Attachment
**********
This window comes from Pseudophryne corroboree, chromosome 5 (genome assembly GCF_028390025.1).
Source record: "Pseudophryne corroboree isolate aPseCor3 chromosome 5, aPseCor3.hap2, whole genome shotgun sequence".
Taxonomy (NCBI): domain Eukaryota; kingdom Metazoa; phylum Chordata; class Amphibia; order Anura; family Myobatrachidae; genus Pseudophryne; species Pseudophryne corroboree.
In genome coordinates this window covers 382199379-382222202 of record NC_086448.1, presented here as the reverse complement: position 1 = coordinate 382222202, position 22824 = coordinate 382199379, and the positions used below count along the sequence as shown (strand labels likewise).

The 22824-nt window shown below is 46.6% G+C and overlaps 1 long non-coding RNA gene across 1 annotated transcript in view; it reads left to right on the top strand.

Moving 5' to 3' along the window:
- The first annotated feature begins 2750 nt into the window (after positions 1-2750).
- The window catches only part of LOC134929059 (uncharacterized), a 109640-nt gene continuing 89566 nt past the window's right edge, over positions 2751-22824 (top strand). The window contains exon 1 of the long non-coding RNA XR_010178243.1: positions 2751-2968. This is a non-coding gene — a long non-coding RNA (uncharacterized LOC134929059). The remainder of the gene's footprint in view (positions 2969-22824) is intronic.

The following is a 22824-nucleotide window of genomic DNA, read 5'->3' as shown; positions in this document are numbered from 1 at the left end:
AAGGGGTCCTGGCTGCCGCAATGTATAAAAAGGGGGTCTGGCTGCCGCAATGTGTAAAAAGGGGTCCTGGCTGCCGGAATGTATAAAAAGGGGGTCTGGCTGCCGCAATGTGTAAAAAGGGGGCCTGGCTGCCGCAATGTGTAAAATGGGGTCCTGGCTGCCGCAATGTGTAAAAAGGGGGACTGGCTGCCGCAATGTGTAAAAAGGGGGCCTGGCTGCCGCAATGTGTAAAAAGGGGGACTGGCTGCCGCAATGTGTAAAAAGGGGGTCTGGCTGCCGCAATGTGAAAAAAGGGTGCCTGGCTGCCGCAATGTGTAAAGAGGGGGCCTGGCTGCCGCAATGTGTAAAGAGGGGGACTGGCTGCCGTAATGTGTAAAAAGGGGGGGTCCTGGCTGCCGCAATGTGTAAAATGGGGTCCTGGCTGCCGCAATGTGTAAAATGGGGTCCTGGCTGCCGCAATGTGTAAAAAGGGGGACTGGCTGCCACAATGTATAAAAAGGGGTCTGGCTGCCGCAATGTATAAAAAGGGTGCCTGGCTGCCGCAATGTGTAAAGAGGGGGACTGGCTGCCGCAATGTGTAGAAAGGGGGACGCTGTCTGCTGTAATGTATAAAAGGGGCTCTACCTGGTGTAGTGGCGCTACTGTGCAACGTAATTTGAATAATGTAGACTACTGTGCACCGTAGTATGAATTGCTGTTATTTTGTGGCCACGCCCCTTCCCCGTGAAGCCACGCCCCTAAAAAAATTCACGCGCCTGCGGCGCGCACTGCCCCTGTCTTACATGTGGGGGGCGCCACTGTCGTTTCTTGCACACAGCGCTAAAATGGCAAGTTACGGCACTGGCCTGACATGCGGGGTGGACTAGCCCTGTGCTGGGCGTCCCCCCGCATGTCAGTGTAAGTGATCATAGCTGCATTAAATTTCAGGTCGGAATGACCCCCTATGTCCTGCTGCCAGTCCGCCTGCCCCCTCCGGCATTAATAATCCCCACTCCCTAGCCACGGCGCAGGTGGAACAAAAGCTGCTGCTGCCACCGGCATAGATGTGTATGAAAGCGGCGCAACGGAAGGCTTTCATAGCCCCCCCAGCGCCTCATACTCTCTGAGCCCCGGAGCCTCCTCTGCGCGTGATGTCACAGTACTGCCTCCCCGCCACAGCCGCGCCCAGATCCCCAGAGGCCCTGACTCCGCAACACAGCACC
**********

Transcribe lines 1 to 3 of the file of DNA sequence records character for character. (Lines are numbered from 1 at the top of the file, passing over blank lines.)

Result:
This window comes from Pseudophryne corroboree, chromosome 5 (genome assembly GCF_028390025.1).
Source record: "Pseudophryne corroboree isolate aPseCor3 chromosome 5, aPseCor3.hap2, whole genome shotgun sequence".
Taxonomy (NCBI): domain Eukaryota; kingdom Metazoa; phylum Chordata; class Amphibia; order Anura; family Myobatrachidae; genus Pseudophryne; species Pseudophryne corroboree.